531kms to go to Carnarvon, I didn’t see any need to change my routine so it was to be non-stop from here. I fuelled up on the way in to town and rode to the motel absolutely chuffed that I arrived bang on 8pm. In time to check in with a real person and partake of the well reviewed on Booking.com buffet dinner.
I was due to leave at 4am local time however I had decided to end the ride in Perth tomorrow thus and abandoning my fancier plans to visit Denham to start a Trans Australia ride and a 50CC Gold at Scarborough later that day. I set my alarm for 5am and made myself very comfy in a nice king size bed.
All up it was a happy moment. On arrival here I’d just knocked off a very strangely timed and ridden SS8000km (5 days) since leaving Newcastle and I had 10 hours up my sleeve.
Day 6: Carnarvon to Muchea (Perth) – 844kms
Today was to be a cruisy day down to Perth. FarRider Gus had suggested a servo at Muchea WA that would provide me with enough k’s to complete the SS4000K/60 from Darwin without having to head into the city. I wanted to stay away from Scarborough in case I got a rush of blood and decided to kick off that 50CC Gold.
It was dark when I left at 6.15am so I happily sat behind a nice black Golf that was travelling at just below the speed limit until it became light and then passed it. I was looking at the GPS and was startled that it said I’d arrive at Muchea at 5pm. I told Gus I’d be there by 4. I expected to reduce the GPS’s version of my travelling time because the previous day I’d calculated it was working on an OA of 90kph, at least 10kph less than I’d be making in this predominantly 110kph run down the coast. But not by an hour in less than half a day. I couldn’t work out what had gone wrong with my quick plan for the day.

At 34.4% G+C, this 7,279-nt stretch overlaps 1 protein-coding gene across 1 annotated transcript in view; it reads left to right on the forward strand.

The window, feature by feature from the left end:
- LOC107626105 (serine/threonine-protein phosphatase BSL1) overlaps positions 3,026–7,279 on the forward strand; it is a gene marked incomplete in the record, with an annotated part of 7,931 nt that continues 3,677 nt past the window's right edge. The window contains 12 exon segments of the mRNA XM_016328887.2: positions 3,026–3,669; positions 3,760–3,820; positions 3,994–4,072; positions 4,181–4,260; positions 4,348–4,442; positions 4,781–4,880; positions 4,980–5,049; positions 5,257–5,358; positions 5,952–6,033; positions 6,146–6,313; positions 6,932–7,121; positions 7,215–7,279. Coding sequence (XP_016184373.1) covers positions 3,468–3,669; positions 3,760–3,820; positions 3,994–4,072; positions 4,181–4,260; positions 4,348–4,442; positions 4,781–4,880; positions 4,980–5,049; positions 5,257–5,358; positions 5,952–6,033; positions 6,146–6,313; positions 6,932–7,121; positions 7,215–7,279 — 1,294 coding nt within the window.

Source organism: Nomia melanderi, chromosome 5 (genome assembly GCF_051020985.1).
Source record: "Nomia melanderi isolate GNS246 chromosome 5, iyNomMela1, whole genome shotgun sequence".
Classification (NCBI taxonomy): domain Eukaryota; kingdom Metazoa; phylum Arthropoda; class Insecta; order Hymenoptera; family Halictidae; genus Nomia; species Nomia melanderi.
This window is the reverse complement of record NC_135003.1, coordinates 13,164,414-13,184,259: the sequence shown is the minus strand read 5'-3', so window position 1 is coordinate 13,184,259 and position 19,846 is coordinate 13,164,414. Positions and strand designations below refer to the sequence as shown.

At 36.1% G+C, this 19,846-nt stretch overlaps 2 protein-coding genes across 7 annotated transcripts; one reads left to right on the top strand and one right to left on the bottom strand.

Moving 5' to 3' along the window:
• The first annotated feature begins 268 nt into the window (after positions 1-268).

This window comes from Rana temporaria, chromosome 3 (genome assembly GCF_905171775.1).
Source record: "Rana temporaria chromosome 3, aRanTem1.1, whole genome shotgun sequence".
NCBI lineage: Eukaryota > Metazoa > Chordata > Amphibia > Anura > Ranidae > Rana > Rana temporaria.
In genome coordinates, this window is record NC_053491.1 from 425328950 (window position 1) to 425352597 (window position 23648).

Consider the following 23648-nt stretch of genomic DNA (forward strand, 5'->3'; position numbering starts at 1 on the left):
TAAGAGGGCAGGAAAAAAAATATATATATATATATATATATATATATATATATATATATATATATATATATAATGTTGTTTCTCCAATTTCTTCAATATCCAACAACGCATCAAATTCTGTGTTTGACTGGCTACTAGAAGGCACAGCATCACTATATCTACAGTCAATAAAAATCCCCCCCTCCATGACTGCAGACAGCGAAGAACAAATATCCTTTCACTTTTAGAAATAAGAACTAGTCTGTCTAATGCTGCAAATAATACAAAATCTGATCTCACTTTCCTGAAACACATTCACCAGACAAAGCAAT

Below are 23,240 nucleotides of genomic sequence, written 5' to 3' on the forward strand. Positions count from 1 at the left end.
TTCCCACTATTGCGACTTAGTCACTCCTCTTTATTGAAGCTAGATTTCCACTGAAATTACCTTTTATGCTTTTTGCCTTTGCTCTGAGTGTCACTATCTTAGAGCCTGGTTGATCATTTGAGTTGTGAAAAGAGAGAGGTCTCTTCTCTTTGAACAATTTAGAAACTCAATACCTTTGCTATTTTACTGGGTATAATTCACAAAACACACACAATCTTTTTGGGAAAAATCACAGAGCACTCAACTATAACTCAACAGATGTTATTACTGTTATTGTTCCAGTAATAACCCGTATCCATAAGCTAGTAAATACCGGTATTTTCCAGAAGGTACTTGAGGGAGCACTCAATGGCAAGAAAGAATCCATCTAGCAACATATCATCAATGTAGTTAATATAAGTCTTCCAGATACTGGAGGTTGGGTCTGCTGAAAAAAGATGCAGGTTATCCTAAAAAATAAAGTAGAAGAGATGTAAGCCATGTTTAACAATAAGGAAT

I had only one stop planned, at the Gull 440 Roadhouse north of Geraldton but I couldn’t resist stopping for a pic and taking a moment to reminisce here.
A special place visited as part of a Trans Australia Insanity ride with Skidoooo and Lionel but also the point at which I was now back on roads I’ve travelled before. Still behind schedule I got out of there quickly and rode into rain, some of it almost Goretex penetratingly heavy.
At the Billabong Roadhouse I spotted the black Golf that must have passed by while I was taking the photo at the Shark Bay turnoff.
I rode in rain most of the way to the Gull 440. I’d managed to peg back some time as I quickly filled the bike with fuel and then as I wrote the odo reading on the receipt and checked the time I had a WTF moment. It dawned on me that I’d been running the GPS and the whole ride on AEST. The change of plan and disruption yesterday set my mind on Western Time. I wasn’t half an hour behind I was an hour and a half ahead. Doofus!